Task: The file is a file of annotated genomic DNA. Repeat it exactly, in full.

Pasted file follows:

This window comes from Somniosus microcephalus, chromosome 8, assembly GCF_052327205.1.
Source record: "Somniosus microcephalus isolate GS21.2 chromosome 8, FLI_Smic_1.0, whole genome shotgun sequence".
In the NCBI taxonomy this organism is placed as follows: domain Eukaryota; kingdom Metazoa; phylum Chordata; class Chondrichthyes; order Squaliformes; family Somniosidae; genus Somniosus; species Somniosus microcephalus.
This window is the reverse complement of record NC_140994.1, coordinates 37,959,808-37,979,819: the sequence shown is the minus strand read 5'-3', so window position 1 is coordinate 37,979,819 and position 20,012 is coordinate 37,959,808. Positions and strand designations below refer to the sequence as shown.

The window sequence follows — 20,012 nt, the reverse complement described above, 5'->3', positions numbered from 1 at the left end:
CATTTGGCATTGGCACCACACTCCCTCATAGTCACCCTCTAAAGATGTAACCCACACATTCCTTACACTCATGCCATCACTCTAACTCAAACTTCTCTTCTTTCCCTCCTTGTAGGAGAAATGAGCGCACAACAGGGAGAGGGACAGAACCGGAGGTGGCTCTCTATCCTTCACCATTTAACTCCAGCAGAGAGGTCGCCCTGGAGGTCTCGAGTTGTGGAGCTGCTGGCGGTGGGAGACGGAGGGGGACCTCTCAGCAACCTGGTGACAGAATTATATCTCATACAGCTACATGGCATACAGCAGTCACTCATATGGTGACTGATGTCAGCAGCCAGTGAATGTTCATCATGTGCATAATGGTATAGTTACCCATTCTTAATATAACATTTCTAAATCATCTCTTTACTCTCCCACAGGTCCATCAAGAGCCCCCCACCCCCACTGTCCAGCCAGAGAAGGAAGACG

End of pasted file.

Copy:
This window comes from Somniosus microcephalus, chromosome 8, assembly GCF_052327205.1.
Source record: "Somniosus microcephalus isolate GS21.2 chromosome 8, FLI_Smic_1.0, whole genome shotgun sequence".
In the NCBI taxonomy this organism is placed as follows: domain Eukaryota; kingdom Metazoa; phylum Chordata; class Chondrichthyes; order Squaliformes; family Somniosidae; genus Somniosus; species Somniosus microcephalus.
This window is the reverse complement of record NC_140994.1, coordinates 37,959,808-37,979,819: the sequence shown is the minus strand read 5'-3', so window position 1 is coordinate 37,979,819 and position 20,012 is coordinate 37,959,808. Positions and strand designations below refer to the sequence as shown.

The window sequence follows — 20,012 nt, the reverse complement described above, 5'->3', positions numbered from 1 at the left end:
CATTTGGCATTGGCACCACACTCCCTCATAGTCACCCTCTAAAGATGTAACCCACACATTCCTTACACTCATGCCATCACTCTAACTCAAACTTCTCTTCTTTCCCTCCTTGTAGGAGAAATGAGCGCACAACAGGGAGAGGGACAGAACCGGAGGTGGCTCTCTATCCTTCACCATTTAACTCCAGCAGAGAGGTCGCCCTGGAGGTCTCGAGTTGTGGAGCTGCTGGCGGTGGGAGACGGAGGGGGACCTCTCAGCAACCTGGTGACAGAATTATATCTCATACAGCTACATGGCATACAGCAGTCACTCATATGGTGACTGATGTCAGCAGCCAGTGAATGTTCATCATGTGCATAATGGTATAGTTACCCATTCTTAATATAACATTTCTAAATCATCTCTTTACTCTCCCACAGGTCCATCAAGAGCCCCCCACCCCCACTGTCCAGCCAGAGAAGGAAGACG